Thursday, October 17, 2013

Better diagnostic tools would aid Lyme disease fight

Poughkeepsie Journal opinion piece June 28, 2013 Online extra: 

"Better diagnostic tools would aid Lyme disease fight"

By Nevena Zubcevik, a resident physician at Harvard Medical School/Partners Healthcare and a member of the advisory board at the Neuromuscular Infections Fund.

Excerpt from the article: ...According to a recent study by Steere et al, we are able to identify only 11 percent of infected individuals who present with erythema migrans in the first six weeks of infection utilizing the current two tiered test. If the C6 enzyme-linked immunosorbent assay is utilized, the success rate raises to 19 percent. That is, 81 percent of the cases of acute illness could be missed [2, table 1].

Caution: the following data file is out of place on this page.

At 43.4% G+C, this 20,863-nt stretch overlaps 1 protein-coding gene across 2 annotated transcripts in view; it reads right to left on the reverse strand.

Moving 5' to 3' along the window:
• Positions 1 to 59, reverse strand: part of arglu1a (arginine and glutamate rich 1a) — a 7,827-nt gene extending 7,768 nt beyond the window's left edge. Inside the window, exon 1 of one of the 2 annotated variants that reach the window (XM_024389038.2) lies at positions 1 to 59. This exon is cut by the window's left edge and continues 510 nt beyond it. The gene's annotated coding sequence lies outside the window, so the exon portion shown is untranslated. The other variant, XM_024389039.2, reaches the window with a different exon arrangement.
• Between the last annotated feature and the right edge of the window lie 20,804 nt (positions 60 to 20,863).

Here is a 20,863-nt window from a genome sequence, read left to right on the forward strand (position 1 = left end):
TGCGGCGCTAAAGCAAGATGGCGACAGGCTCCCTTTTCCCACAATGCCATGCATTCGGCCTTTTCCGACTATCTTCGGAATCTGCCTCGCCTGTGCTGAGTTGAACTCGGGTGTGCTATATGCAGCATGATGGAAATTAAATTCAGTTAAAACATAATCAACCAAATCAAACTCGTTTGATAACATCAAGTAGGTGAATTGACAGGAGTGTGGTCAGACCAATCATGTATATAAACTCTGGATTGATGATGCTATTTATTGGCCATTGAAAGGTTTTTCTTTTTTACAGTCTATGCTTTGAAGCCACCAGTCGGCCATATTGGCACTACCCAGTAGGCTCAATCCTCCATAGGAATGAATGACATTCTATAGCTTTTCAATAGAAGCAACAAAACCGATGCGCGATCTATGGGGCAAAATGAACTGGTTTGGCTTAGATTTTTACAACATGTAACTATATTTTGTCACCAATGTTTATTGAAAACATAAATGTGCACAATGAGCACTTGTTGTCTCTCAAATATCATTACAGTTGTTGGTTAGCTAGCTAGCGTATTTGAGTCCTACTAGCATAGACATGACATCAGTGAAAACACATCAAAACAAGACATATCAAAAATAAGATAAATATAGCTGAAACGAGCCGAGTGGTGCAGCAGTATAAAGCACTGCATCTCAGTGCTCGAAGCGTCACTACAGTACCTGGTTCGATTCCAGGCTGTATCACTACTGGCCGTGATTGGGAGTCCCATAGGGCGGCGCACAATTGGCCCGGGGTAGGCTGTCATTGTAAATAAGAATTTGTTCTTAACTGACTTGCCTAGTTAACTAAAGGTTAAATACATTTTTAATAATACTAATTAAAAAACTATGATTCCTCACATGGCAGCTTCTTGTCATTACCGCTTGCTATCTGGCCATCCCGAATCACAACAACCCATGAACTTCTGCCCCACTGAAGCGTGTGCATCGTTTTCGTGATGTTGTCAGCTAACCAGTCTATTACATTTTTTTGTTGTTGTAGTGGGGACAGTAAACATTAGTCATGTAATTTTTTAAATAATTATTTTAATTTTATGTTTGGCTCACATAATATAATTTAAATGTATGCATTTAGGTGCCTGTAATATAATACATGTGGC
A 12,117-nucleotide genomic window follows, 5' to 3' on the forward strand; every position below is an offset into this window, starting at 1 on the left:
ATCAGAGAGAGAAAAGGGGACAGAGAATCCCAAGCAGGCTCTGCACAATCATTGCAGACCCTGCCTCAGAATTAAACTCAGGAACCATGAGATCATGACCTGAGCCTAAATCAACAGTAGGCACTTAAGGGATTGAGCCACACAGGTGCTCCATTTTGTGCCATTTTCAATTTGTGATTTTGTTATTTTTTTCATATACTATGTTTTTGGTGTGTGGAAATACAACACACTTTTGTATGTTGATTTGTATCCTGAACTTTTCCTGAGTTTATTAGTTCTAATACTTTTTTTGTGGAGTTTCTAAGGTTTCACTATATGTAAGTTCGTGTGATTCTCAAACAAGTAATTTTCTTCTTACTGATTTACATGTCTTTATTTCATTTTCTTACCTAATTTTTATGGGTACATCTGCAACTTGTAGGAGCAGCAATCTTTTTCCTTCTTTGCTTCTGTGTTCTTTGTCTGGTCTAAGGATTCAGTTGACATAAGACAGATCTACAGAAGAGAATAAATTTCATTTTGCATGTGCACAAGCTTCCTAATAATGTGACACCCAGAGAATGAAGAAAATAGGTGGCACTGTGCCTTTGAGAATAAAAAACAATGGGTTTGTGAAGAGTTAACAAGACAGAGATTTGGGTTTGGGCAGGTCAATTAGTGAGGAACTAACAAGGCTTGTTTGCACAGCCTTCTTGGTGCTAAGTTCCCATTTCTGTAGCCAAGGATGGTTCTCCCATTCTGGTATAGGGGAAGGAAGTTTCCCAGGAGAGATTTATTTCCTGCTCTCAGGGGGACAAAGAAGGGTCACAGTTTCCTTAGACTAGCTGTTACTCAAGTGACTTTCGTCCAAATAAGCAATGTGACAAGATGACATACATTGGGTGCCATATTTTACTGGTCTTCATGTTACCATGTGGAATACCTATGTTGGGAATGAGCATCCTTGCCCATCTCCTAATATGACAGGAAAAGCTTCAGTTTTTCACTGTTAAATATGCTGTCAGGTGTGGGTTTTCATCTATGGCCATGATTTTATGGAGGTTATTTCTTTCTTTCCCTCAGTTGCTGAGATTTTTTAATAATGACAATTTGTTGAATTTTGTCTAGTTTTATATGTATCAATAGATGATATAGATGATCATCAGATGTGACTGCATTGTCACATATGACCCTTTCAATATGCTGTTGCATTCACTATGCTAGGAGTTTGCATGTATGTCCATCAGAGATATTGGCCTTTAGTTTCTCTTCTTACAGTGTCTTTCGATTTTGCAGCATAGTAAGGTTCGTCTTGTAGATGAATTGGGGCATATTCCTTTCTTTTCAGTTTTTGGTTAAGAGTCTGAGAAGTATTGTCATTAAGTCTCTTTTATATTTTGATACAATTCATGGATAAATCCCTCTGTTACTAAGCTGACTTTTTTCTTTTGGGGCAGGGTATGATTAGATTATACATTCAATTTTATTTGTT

We must educate the physicians about the above fact. It is crucial physicians are acutely aware of the fact we miss most cases of infection in the initial phase. This should also be followed by a recommendation that a person with a tick bite or without a tick bite and with any physiologic symptom of this infection in an endemic area should be aggressively treated without awaiting positive testing or new symptoms. The risk of neurological, cardiac and musculoskeletal injury is too high to wait. ...We have to devise better antibiotic regimens which will treat late-previously untreated Borrelia infection and the possible co-infections. In vitro studies show three types of the spirochetal existence - extracellular, intracellular and cystic form, as well as bio-film presence [5, 6]. These factors might play a significant role in antibiotic effectiveness. In vivo study on Rhesus monkeys supports the persistence of the spirochetal organism in late Borreliosis after the individuals were treated with long courses of both Ceftriaxone and Doxycycline [7]. Studies in mice reveal infectious spirochete activity in spite of lengthy antibiotic treatments [9]. Persistence and latency of Treponema as in syphilis, the sister spirochete, should be a good example of what we can expect from Borrelia [5]. We do not know whether the organism is capable of dormancy, as is the Treponema. If it is, then we could suspect that in situations of depressed immune system as in pregnancy, post-surgery or other high-stress events, the patient's infection could relapse. We do not have adequate tests to identify whether this exists, but if it does, we need to be aware to provide adequate antimicrobial treatment for our patients.  


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